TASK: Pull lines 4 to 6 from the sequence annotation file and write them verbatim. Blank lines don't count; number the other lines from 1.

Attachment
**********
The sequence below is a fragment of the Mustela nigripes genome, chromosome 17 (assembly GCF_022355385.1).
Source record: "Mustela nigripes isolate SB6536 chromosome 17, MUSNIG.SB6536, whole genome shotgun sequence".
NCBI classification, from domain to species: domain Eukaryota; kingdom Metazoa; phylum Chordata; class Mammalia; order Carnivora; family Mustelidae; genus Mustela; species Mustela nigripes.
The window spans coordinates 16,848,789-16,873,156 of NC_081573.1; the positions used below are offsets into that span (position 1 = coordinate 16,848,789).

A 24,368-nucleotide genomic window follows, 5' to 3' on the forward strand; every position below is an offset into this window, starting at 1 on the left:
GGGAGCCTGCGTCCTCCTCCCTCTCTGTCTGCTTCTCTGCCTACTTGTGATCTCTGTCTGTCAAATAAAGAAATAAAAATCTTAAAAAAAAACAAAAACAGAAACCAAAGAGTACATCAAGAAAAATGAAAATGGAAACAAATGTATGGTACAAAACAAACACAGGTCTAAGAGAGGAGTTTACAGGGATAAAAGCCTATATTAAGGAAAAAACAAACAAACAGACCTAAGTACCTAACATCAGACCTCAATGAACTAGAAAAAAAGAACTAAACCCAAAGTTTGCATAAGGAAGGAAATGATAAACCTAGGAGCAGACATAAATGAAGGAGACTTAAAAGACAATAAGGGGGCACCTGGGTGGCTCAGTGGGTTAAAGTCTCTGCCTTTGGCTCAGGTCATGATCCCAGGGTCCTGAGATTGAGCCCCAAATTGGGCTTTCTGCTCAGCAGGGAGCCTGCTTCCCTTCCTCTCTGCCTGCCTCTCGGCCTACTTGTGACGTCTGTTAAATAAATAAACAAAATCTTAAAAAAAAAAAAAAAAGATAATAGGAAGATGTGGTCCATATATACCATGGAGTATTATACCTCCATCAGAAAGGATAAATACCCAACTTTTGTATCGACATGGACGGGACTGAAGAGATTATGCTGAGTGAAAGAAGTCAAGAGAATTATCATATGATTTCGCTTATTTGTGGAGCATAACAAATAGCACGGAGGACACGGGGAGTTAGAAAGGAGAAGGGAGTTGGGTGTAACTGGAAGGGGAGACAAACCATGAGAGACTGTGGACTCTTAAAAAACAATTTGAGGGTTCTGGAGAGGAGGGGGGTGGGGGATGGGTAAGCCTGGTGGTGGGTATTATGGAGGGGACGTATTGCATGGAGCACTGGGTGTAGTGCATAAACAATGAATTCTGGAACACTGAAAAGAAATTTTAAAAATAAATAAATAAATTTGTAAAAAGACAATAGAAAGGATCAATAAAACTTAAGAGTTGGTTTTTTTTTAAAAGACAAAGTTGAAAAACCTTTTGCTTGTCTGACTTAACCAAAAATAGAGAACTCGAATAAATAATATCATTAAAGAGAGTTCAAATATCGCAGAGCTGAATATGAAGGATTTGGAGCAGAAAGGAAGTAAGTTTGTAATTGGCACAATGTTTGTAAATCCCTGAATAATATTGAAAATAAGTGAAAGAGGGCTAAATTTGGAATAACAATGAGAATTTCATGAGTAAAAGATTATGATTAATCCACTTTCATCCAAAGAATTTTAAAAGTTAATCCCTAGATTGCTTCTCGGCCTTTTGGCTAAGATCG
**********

The window spans coordinates 16,848,789-16,873,156 of NC_081573.1; the positions used below are offsets into that span (position 1 = coordinate 16,848,789).

A 24,368-nucleotide genomic window follows, 5' to 3' on the forward strand; every position below is an offset into this window, starting at 1 on the left:
GGGAGCCTGCGTCCTCCTCCCTCTCTGTCTGCTTCTCTGCCTACTTGTGATCTCTGTCTGTCAAATAAAGAAATAAAAATCTTAAAAAAAAACAAAAACAGAAACCAAAGAGTACATCAAGAAAAATGAAAATGGAAACAAATGTATGGTACAAAACAAACACAGGTCTAAGAGAGGAGTTTACAGGGATAAAAGCCTATATTAAGGAAAAAACAAACAAACAGACCTAAGTACCTAACATCAGACCTCAATGAACTAGAAAAAAAGAACTAAACCCAAAGTTTGCATAAGGAAGGAAATGATAAACCTAGGAGCAGACATAAATGAAGGAGACTTAAAAGACAATAAGGGGGCACCTGGGTGGCTCAGTGGGTTAAAGTCTCTGCCTTTGGCTCAGGTCATGATCCCAGGGTCCTGAGATTGAGCCCCAAATTGGGCTTTCTGCTCAGCAGGGAGCCTGCTTCCCTTCCTCTCTGCCTGCCTCTCGGCCTACTTGTGACGTCTGTTAAATAAATAAACAAAATCTTAAAAAAAAAAAAAAAAGATAATAGGAAGATGTGGTCCATATATACCATGGAGTATTATACCTCCATCAGAAAGGATAAATACCCAACTTTTGTATCGACATGGACGGGACTGAAGAGATTATGCTGAGTGAAAGAAGTCAAGAGAATTATCATATGATTTCGCTTATTTGTGGAGCATAACAAATAGCACGGAGGACACGGGGAGTTAGAAAGGAGAAGGGAGTTGGGTGTAACTGGAAGGGGAGACAAACCATGAGAGACTGTGGACTCTTAAAAAACAATTTGAGGGTTCTGGAGAGGAGGGGGGTGGGGGATGGGTAAGCCTGGTGGTGGGTATTATGGAGGGGACGTATTGCATGGAGCACTGGGTGTAGTGCATAAACAATGAATTCTGGAACACTGAAAAGAAATTTTAAAAATAAATAAATAAATTTGTAAAAAGACAATAGAAAGGATCAATAAAACTTAAGAGTTGGTTTTTTTTTAAAAGACAAAGTTGAAAAACCTTTTGCTTGTCTGACTTAACCAAAAATAGAGAACTCGAATAAATAATATCATTAAAGAGAGTTCAAATATCGCAGAGCTGAATATGAAGGATTTGGAGCAGAAAGGAAGTAAGTTTGTAATTGGCACAATGTTTGTAAATCCCTGAATAATATTGAAAATAAGTGAAAGAGGGCTAAATTTGGAATAACAATGAGAATTTCATGAGTAAAAGATTATGATTAATCCACTTTCATCCAAAGAATTTTAAAAGTTAATCCCTAGATTGCTTCTCGGCCTTTTGGCTAAGATCG